The organization that I have chosen is Sony Corporation. Sony Corporation is one of the most successful multinational Corporations in the world; it is also one of the best-known names in consumer electronics industry. Since it was established shortly after World War 2, Sony has introduced a stream of revolutionary products, including the transistor radio, the Trinitron television, the Betamax VCR, and the Walkman portable cassette player (FundingUniverse, 2000). Over the years Sony has successfully developed into one of the biggest player in the consumer electronics industry, producing a wide range of products including Audio system, Video cameras, Television, gaming system, Semiconductors and also electronic Components. Valued at $17.12 Billion in the market (Forbes, 2011), Sony Corporation is a great example of successful Multinational Corporation that has competitive advantage in the global market place.
Daniel Spulber’s Star Analysis is an analytical framework that helps strategy makers in gathering and processing data about global market (D.F.Spulbur, 2007). By identifying the culture, feature and structure of the business environment in different country, Spulber’s Star Analysis can assist the manager in developing a global strategy that provide their organization with the competitive advantage to succeed in the international market. Star Analysis is based around five major components, which is the features of the company’s home country, supplier countries, customers countries, partner countries and competitor countries. In this case, Star analysis will be used to evaluate the competitive strategy of Sony Corporation and how Sony Corporation improved their global competitiveness.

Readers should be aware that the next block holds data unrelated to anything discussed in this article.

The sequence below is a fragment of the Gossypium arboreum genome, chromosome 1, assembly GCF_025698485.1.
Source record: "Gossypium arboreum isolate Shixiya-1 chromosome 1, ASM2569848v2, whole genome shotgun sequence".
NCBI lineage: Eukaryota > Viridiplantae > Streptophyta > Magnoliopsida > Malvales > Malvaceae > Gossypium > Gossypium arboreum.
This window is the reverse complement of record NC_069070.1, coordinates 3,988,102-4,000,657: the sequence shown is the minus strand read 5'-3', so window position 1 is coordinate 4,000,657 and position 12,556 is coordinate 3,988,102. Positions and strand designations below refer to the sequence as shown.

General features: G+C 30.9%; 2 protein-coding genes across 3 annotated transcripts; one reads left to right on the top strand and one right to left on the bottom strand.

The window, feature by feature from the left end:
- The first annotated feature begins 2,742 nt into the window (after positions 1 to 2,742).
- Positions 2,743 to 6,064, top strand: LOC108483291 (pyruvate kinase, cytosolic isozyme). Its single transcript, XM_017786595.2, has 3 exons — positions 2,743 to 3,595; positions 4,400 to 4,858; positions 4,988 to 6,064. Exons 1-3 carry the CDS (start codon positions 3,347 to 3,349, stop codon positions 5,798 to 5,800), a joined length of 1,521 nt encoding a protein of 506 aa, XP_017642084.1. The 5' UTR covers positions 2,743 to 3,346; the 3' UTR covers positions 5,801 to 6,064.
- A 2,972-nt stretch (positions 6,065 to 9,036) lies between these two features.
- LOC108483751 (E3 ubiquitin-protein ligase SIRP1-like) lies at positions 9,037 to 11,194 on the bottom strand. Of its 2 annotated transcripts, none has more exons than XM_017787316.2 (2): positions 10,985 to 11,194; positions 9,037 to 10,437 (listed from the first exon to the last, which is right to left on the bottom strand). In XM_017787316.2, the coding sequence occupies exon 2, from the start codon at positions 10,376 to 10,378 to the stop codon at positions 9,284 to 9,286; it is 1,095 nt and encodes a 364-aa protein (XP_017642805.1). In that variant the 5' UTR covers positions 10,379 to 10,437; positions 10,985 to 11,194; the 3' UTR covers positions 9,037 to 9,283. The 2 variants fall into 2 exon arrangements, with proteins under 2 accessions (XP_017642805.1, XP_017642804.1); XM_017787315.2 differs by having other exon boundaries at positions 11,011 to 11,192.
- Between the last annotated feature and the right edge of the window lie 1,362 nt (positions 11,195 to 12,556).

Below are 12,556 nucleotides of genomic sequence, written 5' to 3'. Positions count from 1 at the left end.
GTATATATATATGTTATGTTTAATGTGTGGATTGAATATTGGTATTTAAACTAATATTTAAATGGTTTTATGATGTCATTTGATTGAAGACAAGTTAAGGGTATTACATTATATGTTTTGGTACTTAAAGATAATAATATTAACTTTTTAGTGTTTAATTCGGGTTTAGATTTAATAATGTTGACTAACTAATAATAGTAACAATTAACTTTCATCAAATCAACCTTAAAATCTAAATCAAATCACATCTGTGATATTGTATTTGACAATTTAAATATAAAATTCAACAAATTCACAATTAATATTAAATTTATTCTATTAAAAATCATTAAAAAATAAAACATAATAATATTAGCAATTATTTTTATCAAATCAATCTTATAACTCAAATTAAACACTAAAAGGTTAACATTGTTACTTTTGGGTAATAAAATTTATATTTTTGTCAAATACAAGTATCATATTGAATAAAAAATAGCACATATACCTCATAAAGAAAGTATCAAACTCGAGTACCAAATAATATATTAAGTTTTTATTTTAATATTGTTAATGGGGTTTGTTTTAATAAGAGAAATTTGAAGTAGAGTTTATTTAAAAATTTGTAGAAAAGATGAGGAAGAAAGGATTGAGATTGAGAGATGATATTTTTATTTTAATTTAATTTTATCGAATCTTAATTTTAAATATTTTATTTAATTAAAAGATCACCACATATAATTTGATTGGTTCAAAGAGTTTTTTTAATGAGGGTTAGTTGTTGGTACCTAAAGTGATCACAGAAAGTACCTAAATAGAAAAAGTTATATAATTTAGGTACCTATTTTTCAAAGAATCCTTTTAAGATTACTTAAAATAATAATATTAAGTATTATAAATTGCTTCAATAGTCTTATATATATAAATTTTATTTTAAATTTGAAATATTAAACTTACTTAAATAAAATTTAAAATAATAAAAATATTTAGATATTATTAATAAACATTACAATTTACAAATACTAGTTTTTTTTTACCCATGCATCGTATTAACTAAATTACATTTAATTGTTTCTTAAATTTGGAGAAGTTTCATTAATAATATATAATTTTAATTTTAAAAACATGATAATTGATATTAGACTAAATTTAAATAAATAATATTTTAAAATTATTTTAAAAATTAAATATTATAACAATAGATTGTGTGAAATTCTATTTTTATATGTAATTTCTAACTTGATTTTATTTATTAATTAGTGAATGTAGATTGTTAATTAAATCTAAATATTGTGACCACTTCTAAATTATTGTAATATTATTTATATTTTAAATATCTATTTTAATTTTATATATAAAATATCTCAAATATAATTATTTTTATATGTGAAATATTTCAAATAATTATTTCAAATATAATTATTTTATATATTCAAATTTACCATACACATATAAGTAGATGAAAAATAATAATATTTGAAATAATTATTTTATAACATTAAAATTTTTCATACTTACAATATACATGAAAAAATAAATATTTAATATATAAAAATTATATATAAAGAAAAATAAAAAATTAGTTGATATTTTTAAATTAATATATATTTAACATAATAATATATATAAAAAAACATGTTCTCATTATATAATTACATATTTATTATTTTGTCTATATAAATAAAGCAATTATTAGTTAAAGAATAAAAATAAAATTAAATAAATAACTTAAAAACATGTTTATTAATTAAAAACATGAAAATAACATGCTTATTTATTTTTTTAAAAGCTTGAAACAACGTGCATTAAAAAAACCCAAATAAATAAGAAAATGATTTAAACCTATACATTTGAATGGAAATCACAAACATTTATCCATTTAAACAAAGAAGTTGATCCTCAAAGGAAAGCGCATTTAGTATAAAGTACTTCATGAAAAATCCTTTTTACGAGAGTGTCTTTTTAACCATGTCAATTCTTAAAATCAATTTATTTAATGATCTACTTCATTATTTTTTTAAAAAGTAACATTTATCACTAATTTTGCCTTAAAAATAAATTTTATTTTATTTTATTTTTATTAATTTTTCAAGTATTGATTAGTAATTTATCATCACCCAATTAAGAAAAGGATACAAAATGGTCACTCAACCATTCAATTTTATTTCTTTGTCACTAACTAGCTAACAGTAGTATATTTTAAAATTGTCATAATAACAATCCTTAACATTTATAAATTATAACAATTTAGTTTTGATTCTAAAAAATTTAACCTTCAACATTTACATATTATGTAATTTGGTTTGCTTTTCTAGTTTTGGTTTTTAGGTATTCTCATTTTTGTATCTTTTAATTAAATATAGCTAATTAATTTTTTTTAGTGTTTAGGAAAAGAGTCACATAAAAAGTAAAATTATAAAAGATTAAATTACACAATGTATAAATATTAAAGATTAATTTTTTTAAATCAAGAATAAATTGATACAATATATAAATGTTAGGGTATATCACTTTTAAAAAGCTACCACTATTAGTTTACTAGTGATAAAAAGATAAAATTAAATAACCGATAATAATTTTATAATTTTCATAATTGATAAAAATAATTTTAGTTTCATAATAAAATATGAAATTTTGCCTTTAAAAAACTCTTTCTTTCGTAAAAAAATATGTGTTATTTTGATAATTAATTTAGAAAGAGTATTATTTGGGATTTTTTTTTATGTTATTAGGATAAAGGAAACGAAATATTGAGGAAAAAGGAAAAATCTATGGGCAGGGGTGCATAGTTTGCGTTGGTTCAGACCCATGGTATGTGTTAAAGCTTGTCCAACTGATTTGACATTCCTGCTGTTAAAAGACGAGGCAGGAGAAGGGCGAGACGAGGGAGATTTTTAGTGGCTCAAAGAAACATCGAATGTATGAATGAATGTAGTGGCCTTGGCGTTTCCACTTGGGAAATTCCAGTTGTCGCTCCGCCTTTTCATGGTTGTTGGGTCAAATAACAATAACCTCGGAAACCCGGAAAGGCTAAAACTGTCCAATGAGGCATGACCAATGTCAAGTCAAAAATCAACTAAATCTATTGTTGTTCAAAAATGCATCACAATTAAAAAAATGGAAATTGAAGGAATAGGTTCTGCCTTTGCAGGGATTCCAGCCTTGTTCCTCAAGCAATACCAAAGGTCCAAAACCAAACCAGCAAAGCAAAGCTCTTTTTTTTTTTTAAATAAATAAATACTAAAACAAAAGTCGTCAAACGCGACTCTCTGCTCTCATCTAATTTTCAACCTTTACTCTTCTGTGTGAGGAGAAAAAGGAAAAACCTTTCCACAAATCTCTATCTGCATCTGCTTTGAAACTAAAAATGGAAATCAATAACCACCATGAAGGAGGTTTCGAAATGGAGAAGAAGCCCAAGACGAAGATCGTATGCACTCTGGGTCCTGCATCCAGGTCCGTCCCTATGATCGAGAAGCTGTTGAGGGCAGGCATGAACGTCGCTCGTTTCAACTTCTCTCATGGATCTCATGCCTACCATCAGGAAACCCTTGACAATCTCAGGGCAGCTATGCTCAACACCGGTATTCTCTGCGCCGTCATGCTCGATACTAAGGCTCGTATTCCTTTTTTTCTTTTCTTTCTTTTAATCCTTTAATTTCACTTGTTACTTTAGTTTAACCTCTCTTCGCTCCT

A company’s home country refers to the country where the business has its headquarters (D.F.Spulber, 2007). In this case, the home country for Sony Corporation is Japan. D.F.Spulber (2007) stated the features of home country are often a good guide to the company’s business practices, corporate culture, and core competencies. D.F.Spulber (2007) also stated that a company can benefit from home-country strengths by using the home country as a launching pad for international expansion, and this is the case for Sony Corporation. Benefiting from the culture and features of Japan, Sony Corporation has developed a strong foundation for their international expansion. This can be justified using the Porter’s diamond theory. M. Porter states that basic factors of endowment, such as natural resources, climate, location and demographics, can provide an initial advantage that is subsequently reinforced and extended by investment in advanced factors, examples of advanced factors are communication infrastructure, sophisticated and skilled labor, research facilities and technological know-how.